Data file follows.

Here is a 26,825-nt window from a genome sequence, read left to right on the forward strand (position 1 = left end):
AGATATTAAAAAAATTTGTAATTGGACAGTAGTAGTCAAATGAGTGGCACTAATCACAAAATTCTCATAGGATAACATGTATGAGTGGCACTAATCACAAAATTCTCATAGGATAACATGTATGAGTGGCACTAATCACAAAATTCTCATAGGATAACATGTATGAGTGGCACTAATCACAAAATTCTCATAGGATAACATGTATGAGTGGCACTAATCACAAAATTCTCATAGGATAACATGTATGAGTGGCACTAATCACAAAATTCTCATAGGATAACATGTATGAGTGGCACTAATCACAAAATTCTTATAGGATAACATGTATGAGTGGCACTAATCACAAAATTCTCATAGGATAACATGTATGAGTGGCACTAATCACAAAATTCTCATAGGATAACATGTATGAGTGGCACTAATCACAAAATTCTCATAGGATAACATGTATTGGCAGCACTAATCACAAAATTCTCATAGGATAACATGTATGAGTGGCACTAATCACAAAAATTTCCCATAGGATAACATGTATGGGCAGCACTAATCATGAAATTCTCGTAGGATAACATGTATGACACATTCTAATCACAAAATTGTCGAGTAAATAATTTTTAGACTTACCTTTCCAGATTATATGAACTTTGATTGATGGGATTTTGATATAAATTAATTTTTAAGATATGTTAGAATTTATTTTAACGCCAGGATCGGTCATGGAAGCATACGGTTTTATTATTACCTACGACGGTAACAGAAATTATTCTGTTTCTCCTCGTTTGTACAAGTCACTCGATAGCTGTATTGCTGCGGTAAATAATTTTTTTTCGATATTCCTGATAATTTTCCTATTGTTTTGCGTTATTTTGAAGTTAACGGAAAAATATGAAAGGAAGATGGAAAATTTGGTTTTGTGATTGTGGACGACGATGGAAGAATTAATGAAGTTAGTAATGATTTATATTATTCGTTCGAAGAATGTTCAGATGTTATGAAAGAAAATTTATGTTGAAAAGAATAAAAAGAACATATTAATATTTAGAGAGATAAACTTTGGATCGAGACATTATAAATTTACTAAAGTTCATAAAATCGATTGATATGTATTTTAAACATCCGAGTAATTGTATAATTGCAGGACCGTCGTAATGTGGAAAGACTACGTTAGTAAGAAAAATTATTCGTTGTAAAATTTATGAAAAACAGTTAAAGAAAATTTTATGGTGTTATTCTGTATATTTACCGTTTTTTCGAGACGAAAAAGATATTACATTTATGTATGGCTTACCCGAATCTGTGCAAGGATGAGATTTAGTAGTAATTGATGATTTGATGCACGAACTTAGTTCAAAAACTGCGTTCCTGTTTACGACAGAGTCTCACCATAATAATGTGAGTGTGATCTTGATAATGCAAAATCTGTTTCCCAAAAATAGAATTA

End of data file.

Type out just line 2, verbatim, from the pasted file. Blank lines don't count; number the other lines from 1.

AGATATTAAAAAAATTTGTAATTGGACAGTAGTAGTCAAATGAGTGGCACTAATCACAAAATTCTCATAGGATAACATGTATGAGTGGCACTAATCACAAAATTCTCATAGGATAACATGTATGAGTGGCACTAATCACAAAATTCTCATAGGATAACATGTATGAGTGGCACTAATCACAAAATTCTCATAGGATAACATGTATGAGTGGCACTAATCACAAAATTCTCATAGGATAACATGTATGAGTGGCACTAATCACAAAATTCTCATAGGATAACATGTATGAGTGGCACTAATCACAAAATTCTTATAGGATAACATGTATGAGTGGCACTAATCACAAAATTCTCATAGGATAACATGTATGAGTGGCACTAATCACAAAATTCTCATAGGATAACATGTATGAGTGGCACTAATCACAAAATTCTCATAGGATAACATGTATTGGCAGCACTAATCACAAAATTCTCATAGGATAACATGTATGAGTGGCACTAATCACAAAAATTTCCCATAGGATAACATGTATGGGCAGCACTAATCATGAAATTCTCGTAGGATAACATGTATGACACATTCTAATCACAAAATTGTCGAGTAAATAATTTTTAGACTTACCTTTCCAGATTATATGAACTTTGATTGATGGGATTTTGATATAAATTAATTTTTAAGATATGTTAGAATTTATTTTAACGCCAGGATCGGTCATGGAAGCATACGGTTTTATTATTACCTACGACGGTAACAGAAATTATTCTGTTTCTCCTCGTTTGTACAAGTCACTCGATAGCTGTATTGCTGCGGTAAATAATTTTTTTTCGATATTCCTGATAATTTTCCTATTGTTTTGCGTTATTTTGAAGTTAACGGAAAAATATGAAAGGAAGATGGAAAATTTGGTTTTGTGATTGTGGACGACGATGGAAGAATTAATGAAGTTAGTAATGATTTATATTATTCGTTCGAAGAATGTTCAGATGTTATGAAAGAAAATTTATGTTGAAAAGAATAAAAAGAACATATTAATATTTAGAGAGATAAACTTTGGATCGAGACATTATAAATTTACTAAAGTTCATAAAATCGATTGATATGTATTTTAAACATCCGAGTAATTGTATAATTGCAGGACCGTCGTAATGTGGAAAGACTACGTTAGTAAGAAAAATTATTCGTTGTAAAATTTATGAAAAACAGTTAAAGAAAATTTTATGGTGTTATTCTGTATATTTACCGTTTTTTCGAGACGAAAAAGATATTACATTTATGTATGGCTTACCCGAATCTGTGCAAGGATGAGATTTAGTAGTAATTGATGATTTGATGCACGAACTTAGTTCAAAAACTGCGTTCCTGTTTACGACAGAGTCTCACCATAATAATGTGAGTGTGATCTTGATAATGCAAAATCTGTTTCCCAAAAATAGAATTA